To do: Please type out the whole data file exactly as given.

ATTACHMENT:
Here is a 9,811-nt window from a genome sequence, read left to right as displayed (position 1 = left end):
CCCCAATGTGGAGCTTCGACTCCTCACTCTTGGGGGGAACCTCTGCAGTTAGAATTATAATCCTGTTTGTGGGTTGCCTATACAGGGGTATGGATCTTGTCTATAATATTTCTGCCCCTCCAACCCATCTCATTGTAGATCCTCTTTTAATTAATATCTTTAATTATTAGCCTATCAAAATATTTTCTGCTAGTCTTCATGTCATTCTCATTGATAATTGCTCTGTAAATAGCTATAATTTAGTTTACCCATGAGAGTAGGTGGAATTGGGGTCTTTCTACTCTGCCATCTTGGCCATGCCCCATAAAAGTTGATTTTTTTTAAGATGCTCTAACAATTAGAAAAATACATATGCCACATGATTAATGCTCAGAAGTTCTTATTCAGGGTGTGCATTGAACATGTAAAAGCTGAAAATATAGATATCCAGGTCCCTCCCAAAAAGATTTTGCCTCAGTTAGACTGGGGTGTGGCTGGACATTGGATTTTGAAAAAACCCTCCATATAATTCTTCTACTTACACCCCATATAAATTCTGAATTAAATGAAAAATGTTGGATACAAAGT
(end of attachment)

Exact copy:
Here is a 9,811-nt window from a genome sequence, read left to right as displayed (position 1 = left end):
CCCCAATGTGGAGCTTCGACTCCTCACTCTTGGGGGGAACCTCTGCAGTTAGAATTATAATCCTGTTTGTGGGTTGCCTATACAGGGGTATGGATCTTGTCTATAATATTTCTGCCCCTCCAACCCATCTCATTGTAGATCCTCTTTTAATTAATATCTTTAATTATTAGCCTATCAAAATATTTTCTGCTAGTCTTCATGTCATTCTCATTGATAATTGCTCTGTAAATAGCTATAATTTAGTTTACCCATGAGAGTAGGTGGAATTGGGGTCTTTCTACTCTGCCATCTTGGCCATGCCCCATAAAAGTTGATTTTTTTTAAGATGCTCTAACAATTAGAAAAATACATATGCCACATGATTAATGCTCAGAAGTTCTTATTCAGGGTGTGCATTGAACATGTAAAAGCTGAAAATATAGATATCCAGGTCCCTCCCAAAAAGATTTTGCCTCAGTTAGACTGGGGTGTGGCTGGACATTGGATTTTGAAAAAACCCTCCATATAATTCTTCTACTTACACCCCATATAAATTCTGAATTAAATGAAAAATGTTGGATACAAAGT